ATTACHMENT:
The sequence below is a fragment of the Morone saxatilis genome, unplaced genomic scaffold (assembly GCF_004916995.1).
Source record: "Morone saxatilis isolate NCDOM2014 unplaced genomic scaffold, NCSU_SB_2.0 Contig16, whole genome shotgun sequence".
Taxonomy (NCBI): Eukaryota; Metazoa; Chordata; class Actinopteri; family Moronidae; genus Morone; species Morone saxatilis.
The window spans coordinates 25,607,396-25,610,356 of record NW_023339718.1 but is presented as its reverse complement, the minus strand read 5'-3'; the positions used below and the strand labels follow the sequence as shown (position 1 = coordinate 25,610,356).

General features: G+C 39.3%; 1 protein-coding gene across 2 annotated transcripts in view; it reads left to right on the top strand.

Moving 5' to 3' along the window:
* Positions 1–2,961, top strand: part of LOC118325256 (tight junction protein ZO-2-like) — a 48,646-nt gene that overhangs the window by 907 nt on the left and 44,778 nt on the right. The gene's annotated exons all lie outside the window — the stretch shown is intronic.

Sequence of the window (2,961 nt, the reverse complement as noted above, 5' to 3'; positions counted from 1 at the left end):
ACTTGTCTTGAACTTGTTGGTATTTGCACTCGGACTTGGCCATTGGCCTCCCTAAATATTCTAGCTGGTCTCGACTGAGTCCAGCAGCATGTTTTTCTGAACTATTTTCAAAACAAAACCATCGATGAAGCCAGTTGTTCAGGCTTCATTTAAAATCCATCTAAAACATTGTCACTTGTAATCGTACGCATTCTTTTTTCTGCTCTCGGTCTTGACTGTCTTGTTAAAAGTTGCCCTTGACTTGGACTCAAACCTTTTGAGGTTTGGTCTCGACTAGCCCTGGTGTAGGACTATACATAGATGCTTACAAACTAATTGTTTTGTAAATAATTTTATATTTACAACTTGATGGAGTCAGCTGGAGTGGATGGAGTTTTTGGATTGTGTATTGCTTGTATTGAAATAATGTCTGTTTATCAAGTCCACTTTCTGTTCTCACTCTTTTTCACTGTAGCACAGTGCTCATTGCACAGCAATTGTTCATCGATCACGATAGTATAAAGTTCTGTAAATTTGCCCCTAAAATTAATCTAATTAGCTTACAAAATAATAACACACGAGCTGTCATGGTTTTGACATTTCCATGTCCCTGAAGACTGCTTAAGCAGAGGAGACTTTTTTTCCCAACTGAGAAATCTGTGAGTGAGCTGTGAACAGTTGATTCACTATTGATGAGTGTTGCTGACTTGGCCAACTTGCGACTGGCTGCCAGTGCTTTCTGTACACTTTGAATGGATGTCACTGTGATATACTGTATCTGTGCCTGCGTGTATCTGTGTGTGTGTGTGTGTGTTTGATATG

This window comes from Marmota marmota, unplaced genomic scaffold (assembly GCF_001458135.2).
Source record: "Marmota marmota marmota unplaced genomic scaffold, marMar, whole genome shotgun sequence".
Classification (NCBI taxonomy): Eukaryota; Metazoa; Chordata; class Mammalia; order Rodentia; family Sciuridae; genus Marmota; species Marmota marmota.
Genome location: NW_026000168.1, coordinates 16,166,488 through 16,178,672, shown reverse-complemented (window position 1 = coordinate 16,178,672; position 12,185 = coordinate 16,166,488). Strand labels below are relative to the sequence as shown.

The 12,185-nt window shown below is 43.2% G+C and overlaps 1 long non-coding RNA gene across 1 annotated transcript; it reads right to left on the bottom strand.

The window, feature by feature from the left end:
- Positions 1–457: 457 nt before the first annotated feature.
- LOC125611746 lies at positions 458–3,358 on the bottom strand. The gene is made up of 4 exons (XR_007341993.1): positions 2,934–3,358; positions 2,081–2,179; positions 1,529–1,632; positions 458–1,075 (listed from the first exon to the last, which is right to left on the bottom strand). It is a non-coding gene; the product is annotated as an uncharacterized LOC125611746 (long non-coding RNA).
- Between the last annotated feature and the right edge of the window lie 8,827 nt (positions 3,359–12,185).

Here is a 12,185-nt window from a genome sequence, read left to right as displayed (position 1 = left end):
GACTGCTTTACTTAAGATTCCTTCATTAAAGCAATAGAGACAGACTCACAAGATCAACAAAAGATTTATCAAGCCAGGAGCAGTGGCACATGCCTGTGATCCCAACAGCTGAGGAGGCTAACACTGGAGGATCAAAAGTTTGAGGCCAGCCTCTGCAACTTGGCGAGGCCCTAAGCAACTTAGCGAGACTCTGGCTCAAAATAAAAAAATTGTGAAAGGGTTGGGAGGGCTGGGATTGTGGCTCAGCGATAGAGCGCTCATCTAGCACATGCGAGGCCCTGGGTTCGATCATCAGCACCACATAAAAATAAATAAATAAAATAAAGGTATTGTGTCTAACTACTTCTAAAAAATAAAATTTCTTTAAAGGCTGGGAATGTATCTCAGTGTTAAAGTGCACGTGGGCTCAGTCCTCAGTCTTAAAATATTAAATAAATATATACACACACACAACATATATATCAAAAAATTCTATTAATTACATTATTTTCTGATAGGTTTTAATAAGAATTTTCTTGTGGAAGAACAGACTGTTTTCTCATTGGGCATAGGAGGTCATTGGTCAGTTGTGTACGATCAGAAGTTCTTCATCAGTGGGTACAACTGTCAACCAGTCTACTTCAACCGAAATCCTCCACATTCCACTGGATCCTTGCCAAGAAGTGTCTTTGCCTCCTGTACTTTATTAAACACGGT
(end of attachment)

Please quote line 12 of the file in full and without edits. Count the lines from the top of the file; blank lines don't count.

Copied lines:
Classification (NCBI taxonomy): Eukaryota; Metazoa; Chordata; class Mammalia; order Rodentia; family Sciuridae; genus Marmota; species Marmota marmota.